You then need to treat the wife as a new tenant. Clearly she's going to claim benefits and that is going to affect your insurance premiums so bear that in mind. The fact that you know she's neat and tidy and respects the neighbours is two of my three primary criteria boxes already ticked. The third box is will she (can she) pay the rent on time?

If you treat her like any other new tenant applicant that is fair. Can she find a guarantor of a standard that will allow you to purchase RGI following referencing? If not then you will be accepting a risk that an insurance company wouldn't take on. Can you afford to take such a risk? If not, then the right thing to do to protect yourself is to insist upon her moving out.

John Dixon

9:10 AM, 29th January 2016, About 7 years ago

Thank you all for your valuable comments. Unfortunately I am no nearer making a decision as they have been such balanced views from both sides. I will go and have a long chat with her and look at her financial situation as if she were a new tenant. The figures may tell a different story.
I am yet to be convinced that the marriage is over. It all seemed extremely amicable....

Recardo Knights

15:03 PM, 29th January 2016, About 7 years ago

I have been through something similar 7-8 months ago, only difference was the couple were on a periodic as the AST had expired. They were also served a sec 21 at the start of the tenancy, so could be given immediate notice to quit in case of problems. New rules now apply.

In my case the man wanted to leave and the lady wanted to stay on. I got the man to sign a letter stating he wanted to leave and the deposit taken would be left on the property in the ladies name. The lady signed a letter stating that the man had left and she would be the only one on the tenancy, and gave me permission to speak to the council as she would have to claim benefits. No new tenancy was needed.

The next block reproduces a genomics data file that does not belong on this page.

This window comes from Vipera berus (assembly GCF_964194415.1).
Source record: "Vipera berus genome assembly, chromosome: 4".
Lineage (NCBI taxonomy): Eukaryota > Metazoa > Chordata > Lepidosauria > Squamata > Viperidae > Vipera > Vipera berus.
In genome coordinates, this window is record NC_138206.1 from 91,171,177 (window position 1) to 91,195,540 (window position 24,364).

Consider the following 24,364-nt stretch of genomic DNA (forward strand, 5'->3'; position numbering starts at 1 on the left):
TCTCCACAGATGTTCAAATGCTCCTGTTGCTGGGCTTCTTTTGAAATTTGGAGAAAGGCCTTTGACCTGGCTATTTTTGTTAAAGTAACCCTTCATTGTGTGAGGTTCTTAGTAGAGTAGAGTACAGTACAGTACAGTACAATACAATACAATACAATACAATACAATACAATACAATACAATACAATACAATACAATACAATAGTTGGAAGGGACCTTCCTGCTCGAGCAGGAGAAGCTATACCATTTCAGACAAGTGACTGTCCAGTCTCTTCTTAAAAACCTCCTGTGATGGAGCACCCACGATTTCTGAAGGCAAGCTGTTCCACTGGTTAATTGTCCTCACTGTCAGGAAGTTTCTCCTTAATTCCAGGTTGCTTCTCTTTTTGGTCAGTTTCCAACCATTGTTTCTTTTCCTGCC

The couple who had kids were good and I took a chance on her. I do not know if this was legal or signing the letters could be used in court if needed. Someone else may advise.

The HB was signed over to me and the lady paid the top up.

A LL has a duty to inform the council of any change in the tenants circumstances. I see them 3 times a year (90miles away) and do not know of any changes in circumstances, so will be difficult to claim I new she had a boyfriend etc living there if she did not tell me. Notice of a visit ensures no one other than her, friend, mother etc will be there, I do not look in wardrobes or draws, would you?

2 months later the man returned and they are back together, they told the council and I also told the council, and they are still together.

When the man returned I asked if they would like a new 6 month AST, or just carry an as if he never left.

They said it was a mistake and would like to carry on as if he had not left. AGAIN I don't know if this is right, but they are still together and appreciate the fact that I did not evict the lady and kids.

The area I talk about is mostly DHSS and not private renters. I did not have to pay court fees to evict them, council tax on an empty property (100%) letting agent fees, referb, etc.

Can you get your property rented easily in your area to private tenant? Do you risk cost as above, or take a chance on your tenant?

Your choice hope it works out well.

I would also appreciate feed back on what I did, other will come across this problem.